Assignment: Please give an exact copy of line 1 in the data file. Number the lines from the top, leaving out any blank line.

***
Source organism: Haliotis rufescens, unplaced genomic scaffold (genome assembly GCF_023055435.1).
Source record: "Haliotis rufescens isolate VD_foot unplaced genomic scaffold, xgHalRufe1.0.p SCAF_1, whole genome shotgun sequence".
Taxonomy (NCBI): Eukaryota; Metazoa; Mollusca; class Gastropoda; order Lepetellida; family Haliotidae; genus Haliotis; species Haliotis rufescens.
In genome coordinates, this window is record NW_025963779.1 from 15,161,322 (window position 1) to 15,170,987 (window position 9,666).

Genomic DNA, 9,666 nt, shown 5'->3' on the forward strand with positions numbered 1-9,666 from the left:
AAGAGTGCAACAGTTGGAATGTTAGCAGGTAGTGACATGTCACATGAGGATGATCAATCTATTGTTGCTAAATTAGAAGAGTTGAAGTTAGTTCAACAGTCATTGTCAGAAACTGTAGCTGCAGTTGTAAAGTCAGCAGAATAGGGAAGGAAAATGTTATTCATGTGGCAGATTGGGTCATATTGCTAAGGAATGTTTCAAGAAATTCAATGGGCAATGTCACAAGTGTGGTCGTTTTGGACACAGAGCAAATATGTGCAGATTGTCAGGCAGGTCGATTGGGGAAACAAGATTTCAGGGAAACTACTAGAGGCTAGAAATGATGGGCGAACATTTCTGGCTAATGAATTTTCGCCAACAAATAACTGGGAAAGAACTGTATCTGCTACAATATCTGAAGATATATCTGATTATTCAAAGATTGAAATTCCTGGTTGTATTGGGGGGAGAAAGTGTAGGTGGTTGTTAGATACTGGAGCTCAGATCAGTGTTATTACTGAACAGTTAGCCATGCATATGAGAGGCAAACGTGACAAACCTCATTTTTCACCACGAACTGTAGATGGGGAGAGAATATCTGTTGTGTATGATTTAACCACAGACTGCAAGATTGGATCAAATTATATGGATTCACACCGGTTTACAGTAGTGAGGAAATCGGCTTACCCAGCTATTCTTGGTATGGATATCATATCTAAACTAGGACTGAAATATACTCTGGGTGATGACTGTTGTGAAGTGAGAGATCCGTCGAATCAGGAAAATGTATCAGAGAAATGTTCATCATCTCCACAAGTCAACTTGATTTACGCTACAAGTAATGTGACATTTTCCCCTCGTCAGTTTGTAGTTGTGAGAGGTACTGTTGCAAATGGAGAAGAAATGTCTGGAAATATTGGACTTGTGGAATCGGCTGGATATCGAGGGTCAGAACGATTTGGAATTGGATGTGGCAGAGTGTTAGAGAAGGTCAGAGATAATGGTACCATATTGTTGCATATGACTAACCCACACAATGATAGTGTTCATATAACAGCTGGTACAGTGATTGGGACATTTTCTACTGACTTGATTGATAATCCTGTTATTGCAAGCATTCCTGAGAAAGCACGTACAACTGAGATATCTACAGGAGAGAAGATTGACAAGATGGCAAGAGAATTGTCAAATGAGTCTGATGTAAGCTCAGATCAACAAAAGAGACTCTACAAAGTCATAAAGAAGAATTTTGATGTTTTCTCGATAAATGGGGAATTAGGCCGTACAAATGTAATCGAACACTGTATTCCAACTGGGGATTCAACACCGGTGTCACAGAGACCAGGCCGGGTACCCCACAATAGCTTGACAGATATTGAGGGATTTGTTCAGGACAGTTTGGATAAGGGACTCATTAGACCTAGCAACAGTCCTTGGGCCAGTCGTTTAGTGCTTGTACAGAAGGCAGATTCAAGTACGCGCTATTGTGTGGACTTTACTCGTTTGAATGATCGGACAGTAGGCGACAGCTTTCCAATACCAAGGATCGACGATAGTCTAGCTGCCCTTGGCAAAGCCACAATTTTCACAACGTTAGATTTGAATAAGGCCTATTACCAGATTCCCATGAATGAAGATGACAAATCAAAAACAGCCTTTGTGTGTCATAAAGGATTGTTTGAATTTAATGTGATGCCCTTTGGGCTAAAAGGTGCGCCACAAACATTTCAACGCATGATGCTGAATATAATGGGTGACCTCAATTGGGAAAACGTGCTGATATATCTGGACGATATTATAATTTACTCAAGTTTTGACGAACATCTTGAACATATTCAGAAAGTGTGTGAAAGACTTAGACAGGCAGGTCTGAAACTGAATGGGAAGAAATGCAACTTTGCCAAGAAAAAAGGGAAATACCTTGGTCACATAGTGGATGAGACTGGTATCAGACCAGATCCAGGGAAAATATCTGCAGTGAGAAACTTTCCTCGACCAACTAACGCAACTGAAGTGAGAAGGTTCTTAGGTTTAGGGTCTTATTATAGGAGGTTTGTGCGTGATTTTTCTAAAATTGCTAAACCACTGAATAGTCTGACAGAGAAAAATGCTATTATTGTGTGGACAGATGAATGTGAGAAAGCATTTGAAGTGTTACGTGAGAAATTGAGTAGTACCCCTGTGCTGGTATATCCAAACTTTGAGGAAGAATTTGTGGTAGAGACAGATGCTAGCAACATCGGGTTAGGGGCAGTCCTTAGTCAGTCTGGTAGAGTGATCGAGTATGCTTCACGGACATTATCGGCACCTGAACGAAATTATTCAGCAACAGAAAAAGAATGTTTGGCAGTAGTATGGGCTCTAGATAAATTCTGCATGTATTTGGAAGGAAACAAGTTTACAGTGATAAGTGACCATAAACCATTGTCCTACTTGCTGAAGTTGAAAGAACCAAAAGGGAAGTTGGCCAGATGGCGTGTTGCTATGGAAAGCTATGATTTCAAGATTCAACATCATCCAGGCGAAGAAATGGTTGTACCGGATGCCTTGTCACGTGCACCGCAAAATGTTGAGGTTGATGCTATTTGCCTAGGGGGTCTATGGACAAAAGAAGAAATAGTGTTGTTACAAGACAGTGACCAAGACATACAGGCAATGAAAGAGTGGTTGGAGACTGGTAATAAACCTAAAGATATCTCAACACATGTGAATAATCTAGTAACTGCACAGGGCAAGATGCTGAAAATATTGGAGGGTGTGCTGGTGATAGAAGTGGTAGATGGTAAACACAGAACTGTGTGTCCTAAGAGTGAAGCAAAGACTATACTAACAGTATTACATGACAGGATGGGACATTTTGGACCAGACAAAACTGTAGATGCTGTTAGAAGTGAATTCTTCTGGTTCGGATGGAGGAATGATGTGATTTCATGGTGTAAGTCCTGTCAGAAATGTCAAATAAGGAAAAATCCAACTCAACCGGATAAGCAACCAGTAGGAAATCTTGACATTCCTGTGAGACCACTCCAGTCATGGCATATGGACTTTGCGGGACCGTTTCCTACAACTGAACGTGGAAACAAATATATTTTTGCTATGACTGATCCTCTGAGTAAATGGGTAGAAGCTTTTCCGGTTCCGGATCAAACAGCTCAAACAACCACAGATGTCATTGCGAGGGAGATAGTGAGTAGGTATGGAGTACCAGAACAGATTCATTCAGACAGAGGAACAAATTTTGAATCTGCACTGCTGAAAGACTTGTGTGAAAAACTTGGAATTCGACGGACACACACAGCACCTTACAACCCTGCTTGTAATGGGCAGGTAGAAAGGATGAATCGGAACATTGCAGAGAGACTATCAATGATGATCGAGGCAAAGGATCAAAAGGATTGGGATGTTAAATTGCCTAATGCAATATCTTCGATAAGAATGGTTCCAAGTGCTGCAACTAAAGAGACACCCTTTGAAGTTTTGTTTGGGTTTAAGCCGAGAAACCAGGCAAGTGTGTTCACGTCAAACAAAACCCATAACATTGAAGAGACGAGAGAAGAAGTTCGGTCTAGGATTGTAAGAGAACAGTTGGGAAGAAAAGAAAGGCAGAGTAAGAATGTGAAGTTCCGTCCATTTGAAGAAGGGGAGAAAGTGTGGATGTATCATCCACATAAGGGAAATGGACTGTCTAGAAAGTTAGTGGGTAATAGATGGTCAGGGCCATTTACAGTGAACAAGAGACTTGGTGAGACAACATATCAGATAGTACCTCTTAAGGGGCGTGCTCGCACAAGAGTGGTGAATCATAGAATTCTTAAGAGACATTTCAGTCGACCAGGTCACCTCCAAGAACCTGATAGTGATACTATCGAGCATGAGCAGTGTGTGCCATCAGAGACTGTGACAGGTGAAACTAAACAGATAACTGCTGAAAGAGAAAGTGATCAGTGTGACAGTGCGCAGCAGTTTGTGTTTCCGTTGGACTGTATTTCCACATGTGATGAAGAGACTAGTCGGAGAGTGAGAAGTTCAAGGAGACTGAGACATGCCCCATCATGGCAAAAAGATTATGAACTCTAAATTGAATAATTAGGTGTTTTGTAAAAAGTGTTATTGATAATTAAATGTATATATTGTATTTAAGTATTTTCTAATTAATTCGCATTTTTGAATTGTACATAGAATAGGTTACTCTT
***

Source organism: Haliotis rufescens, unplaced genomic scaffold (genome assembly GCF_023055435.1).